Click the links below to read Rose Terry Cooke’s fairy story and an explanatory essay by historian Jamie H. Eves.

The document: A Fairy at School by Rose Terry Cooke

An explanatory essay: “The Flight of the Cotton Fairies” by Jamie H. Eves

The Flight of the Cotton Fairies:
An 1890s Victorian Fairy Tale of Old Willimantic
by Rose Terry Cooke

With an explanatory essay by Jamie H. Eves

    Carefully preserved in the archives of the Windham Textile and History Museum in Willimantic, Connecticut, are two treasures from 1893. One is a rare children’s book, A Fairy at School, written by Rose Terry Cooke, a popular author of stories for both children and adults who is generally considered one of the earliest New England local colorists and a pioneer feminist writer. Fun and charming, Cooke’s Victorian fairy tale of how a lazy fairy was transformed into useful cotton thread at the Willimantic Linen Company’s factory so that she would become “industrious,” has long been out of print and unavailable to the general public. Cooke herself, although celebrated in her own time as one of Connecticut’s best and most prolific authors, has been largely forgotten, her work familiar only to a small group of dedicated literary scholars.

     The other treasure reveals the story behind Cooke’s fairy tale. It is a scrapbook, now yellowed with age, kept by Eugene S. Boss, a Willimantic native and a manager for the Willimantic Linen Company, as a souvenir of his trip to the 1893 World’s Columbian Exhibition in Chicago. Boss’s firm was Willimantic’s major employer and one of the largest factories in Connecticut, and it had a large booth at the Exposition. Boss himself was one of two vice presidents of Connecticut’s Board of World’s Fair Managers, which planned and organized the state’s role in the fair. Although some of the items in Boss’s scrapbook come from newspapers, others are documents that exist nowhere else, and which provide hitherto unknown information about one of his era’s most important events.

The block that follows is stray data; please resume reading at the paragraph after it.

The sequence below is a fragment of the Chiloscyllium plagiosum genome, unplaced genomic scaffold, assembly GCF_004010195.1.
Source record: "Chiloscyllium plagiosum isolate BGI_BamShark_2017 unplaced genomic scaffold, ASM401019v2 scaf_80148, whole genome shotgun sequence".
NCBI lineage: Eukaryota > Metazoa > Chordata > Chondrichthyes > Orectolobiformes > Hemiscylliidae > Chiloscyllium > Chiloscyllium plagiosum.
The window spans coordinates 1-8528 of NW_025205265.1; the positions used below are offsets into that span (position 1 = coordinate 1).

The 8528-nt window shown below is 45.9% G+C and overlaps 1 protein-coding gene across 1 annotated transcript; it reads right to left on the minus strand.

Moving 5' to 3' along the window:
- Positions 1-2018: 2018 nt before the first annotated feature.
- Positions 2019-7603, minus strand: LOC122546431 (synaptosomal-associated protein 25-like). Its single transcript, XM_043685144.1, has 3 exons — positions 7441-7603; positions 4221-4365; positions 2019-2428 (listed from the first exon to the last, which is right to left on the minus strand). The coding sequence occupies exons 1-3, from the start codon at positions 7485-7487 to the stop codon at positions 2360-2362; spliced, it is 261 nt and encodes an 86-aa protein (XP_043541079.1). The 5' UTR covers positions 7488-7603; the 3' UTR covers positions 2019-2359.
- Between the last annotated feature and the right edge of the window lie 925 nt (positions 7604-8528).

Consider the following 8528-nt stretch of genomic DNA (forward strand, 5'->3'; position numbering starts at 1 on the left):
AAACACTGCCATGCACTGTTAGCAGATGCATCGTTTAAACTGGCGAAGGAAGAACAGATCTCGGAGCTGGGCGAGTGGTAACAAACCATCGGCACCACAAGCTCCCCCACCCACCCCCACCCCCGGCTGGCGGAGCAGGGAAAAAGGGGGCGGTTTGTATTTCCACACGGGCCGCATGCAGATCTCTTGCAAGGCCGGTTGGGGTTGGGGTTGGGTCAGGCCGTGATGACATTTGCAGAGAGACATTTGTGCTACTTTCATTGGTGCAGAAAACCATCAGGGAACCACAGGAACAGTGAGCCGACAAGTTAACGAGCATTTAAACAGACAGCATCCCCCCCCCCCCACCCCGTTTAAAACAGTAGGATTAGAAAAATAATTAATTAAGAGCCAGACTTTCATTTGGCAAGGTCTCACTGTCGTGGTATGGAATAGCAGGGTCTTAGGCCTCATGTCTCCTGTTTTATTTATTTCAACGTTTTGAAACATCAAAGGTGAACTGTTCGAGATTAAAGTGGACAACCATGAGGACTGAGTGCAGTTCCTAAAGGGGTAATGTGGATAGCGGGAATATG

The explanatory essay by Jamie H. Eves, “The Flight of the Cotton Fairies,” uses the material from Boss’s scrapbook, and from other sources, to tell the story behind Cooke’s wonderful fairy tale.